Decades ago, protesting aircraft noise flightpath changes at Heathrow Airport near London, resident protesters simply stayed home. All the phone number exchanges in and around Heathrow—including all baggage handling, security, emergency services, hanger lines, refueling operations, and air traffic control—were within two sets of main prefix numbers. That meant there were only numbers equal to 9,999 times 2. All protesters had to do was allocate a handful of numbers to  a couple of thousand protesters who idly called each of those numbers all day long – and Heathrow ground to a halt. 

Did it work? Sure, for one day, maybe two, but the assumption was that people would get bored of running up a phone bill and protests would simply fade away. That’s what happened. Oh, and lawmakers quickly passed a law prohibiting willfully tying up phone exchanges for protest reasons... so much for free speech.

Today’s protesters in Hong Kong have faced similar knee-jerk revisionist lawmaking. To show solidarity, protesters wore black shirts. Week two of protests a new law kicked in saying that anyone found in or near a demonstration wearing a black shirt would get arrested. Hundreds were. Prior to all that, protesters used umbrellas to shield themselves from the thousands of CCT cameras around Hong Kong. A law prohibiting the use of an umbrella unless it was raining failed to pass muster since a sun shade was a reasonable use as well. Instead, Beijing ramped up face recognition AI software in HK to better be able to identify people without umbrellas or if they were wearing a black shirt.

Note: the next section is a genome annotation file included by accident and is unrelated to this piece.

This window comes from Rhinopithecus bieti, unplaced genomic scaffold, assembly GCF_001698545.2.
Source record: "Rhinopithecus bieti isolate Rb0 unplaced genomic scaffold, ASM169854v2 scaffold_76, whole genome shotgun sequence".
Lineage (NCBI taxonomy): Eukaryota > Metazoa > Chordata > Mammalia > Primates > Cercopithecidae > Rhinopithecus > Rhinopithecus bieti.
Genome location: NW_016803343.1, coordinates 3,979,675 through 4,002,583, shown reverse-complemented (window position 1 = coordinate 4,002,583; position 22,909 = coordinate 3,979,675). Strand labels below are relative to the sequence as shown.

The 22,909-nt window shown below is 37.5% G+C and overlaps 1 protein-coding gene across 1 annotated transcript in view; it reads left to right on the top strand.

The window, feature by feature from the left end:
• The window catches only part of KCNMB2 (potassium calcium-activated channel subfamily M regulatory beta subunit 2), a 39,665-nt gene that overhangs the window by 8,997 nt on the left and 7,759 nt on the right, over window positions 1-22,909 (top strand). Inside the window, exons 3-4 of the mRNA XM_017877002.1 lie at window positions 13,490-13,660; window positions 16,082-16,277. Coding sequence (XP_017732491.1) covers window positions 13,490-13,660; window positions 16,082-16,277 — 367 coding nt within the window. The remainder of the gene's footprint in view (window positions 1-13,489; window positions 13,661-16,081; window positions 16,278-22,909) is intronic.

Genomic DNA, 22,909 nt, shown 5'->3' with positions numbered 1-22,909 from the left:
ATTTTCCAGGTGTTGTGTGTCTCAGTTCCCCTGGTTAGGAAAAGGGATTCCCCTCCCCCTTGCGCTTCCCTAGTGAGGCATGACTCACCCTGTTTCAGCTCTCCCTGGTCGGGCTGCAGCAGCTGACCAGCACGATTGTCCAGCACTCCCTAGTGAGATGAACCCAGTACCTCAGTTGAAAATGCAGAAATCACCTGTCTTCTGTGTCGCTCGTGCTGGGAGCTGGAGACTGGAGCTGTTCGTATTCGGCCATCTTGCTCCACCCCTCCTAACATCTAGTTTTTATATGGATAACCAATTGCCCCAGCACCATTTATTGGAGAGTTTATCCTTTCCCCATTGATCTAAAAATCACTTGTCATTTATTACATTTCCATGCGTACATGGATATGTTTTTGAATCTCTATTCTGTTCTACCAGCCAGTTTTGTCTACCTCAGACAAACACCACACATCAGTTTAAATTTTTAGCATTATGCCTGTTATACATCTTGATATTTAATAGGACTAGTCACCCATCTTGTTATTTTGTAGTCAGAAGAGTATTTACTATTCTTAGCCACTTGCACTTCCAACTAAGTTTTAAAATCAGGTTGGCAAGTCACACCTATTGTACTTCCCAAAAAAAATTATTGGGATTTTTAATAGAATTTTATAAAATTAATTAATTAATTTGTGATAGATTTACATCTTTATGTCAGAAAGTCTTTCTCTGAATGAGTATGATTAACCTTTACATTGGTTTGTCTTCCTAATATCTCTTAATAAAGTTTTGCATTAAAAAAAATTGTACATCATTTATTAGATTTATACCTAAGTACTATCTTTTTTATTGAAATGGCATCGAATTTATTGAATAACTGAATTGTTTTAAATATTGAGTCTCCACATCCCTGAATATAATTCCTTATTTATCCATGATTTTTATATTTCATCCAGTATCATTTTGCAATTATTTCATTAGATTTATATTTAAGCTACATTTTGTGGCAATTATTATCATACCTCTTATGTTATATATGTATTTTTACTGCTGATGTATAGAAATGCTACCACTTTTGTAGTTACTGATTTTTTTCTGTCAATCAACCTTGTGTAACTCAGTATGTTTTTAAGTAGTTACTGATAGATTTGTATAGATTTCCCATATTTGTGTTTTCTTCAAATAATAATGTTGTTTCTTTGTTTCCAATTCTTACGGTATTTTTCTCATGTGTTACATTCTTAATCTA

When you consider there were, on many days over the past 15+ weeks, hundreds of thousands of protesters each day, Beijing has been collecting millions of data points. And, like the Gestapo of old, the boys in Beijing are excellent record keepers. And anyone with a cell phone, logging into a cell tower near any protest demonstration, has had their number recorded and ID matched to that database. There will be retribution at some stage.

To thwart all this, people have been using encrypted message apps. They started with Umbrella (chosen to match the use of umbrellas) but that was found to be hacked by Beijing. So they changed to WhatsApp and Telegram which seem to be holding. But that record of cell tower initiation gives away the user’s phone number... until someone realized they can buy a “burner” phone and use that as a hub proxy for all the messages from inside a crowd. End of the day’s protest? The burner phone is chucked into the bay. 

As of this date, China has not given up on thwarting the protesters’ demands and the protesters are, unusually, showing great perseverance. They are fighting for what was promised in their constitution, in writing, and their acts of protest, over 15 weeks now, are becoming a way of life for hundreds of thousands. Think about that number—all fighting for their Constitutional Rights, hundreds of thousands every day in demonstration, avoiding immediate retribution, completely aware that Beijing will, some day, want retribution but until that day comes, they will protest and fight for what’s right. These are brave people, unpersuaded by lies and misdeeds of their elected and Beijing-appointed officials: marching, protesting, every day. Makes one wonder where our backbone has gone as citizens of this, the land of the free.